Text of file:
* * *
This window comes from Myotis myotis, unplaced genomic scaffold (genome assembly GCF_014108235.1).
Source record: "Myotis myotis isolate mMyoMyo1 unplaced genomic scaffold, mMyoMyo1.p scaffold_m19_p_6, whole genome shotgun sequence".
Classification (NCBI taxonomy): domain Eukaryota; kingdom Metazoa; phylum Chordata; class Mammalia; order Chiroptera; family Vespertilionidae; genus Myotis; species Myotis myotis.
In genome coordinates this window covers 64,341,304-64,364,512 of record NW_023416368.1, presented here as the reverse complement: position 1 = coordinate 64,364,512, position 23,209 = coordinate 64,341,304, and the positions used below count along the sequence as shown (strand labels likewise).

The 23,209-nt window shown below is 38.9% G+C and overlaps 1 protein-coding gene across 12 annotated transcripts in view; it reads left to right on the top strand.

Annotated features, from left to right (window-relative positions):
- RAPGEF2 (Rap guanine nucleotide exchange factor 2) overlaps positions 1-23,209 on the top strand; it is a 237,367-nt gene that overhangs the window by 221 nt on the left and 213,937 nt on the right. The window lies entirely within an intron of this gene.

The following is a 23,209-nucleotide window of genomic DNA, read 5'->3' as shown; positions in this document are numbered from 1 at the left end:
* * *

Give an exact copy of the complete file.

This window comes from Myotis myotis, unplaced genomic scaffold (genome assembly GCF_014108235.1).
Source record: "Myotis myotis isolate mMyoMyo1 unplaced genomic scaffold, mMyoMyo1.p scaffold_m19_p_6, whole genome shotgun sequence".
Classification (NCBI taxonomy): domain Eukaryota; kingdom Metazoa; phylum Chordata; class Mammalia; order Chiroptera; family Vespertilionidae; genus Myotis; species Myotis myotis.
In genome coordinates this window covers 64,341,304-64,364,512 of record NW_023416368.1, presented here as the reverse complement: position 1 = coordinate 64,364,512, position 23,209 = coordinate 64,341,304, and the positions used below count along the sequence as shown (strand labels likewise).

The 23,209-nt window shown below is 38.9% G+C and overlaps 1 protein-coding gene across 12 annotated transcripts in view; it reads left to right on the top strand.

Annotated features, from left to right (window-relative positions):
- RAPGEF2 (Rap guanine nucleotide exchange factor 2) overlaps positions 1-23,209 on the top strand; it is a 237,367-nt gene that overhangs the window by 221 nt on the left and 213,937 nt on the right. The window lies entirely within an intron of this gene.

The following is a 23,209-nucleotide window of genomic DNA, read 5'->3' as shown; positions in this document are numbered from 1 at the left end: